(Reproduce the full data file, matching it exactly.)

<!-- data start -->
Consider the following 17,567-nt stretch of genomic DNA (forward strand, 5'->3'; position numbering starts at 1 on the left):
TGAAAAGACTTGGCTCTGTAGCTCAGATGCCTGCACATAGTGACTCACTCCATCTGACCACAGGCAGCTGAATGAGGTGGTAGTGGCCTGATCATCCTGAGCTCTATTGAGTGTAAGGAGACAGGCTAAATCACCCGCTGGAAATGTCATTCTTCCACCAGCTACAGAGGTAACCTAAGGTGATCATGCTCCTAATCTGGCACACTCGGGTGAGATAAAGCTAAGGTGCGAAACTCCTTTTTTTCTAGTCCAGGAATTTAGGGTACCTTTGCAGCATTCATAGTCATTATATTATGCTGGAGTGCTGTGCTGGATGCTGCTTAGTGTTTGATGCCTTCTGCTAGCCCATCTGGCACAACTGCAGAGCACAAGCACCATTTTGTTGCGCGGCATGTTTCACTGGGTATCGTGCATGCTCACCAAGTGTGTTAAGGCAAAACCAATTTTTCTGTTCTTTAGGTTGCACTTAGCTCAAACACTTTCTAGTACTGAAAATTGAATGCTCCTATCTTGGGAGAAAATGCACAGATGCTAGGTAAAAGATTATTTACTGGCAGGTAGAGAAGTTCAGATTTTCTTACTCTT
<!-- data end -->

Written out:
Consider the following 17,567-nt stretch of genomic DNA (forward strand, 5'->3'; position numbering starts at 1 on the left):
TGAAAAGACTTGGCTCTGTAGCTCAGATGCCTGCACATAGTGACTCACTCCATCTGACCACAGGCAGCTGAATGAGGTGGTAGTGGCCTGATCATCCTGAGCTCTATTGAGTGTAAGGAGACAGGCTAAATCACCCGCTGGAAATGTCATTCTTCCACCAGCTACAGAGGTAACCTAAGGTGATCATGCTCCTAATCTGGCACACTCGGGTGAGATAAAGCTAAGGTGCGAAACTCCTTTTTTTCTAGTCCAGGAATTTAGGGTACCTTTGCAGCATTCATAGTCATTATATTATGCTGGAGTGCTGTGCTGGATGCTGCTTAGTGTTTGATGCCTTCTGCTAGCCCATCTGGCACAACTGCAGAGCACAAGCACCATTTTGTTGCGCGGCATGTTTCACTGGGTATCGTGCATGCTCACCAAGTGTGTTAAGGCAAAACCAATTTTTCTGTTCTTTAGGTTGCACTTAGCTCAAACACTTTCTAGTACTGAAAATTGAATGCTCCTATCTTGGGAGAAAATGCACAGATGCTAGGTAAAAGATTATTTACTGGCAGGTAGAGAAGTTCAGATTTTCTTACTCTT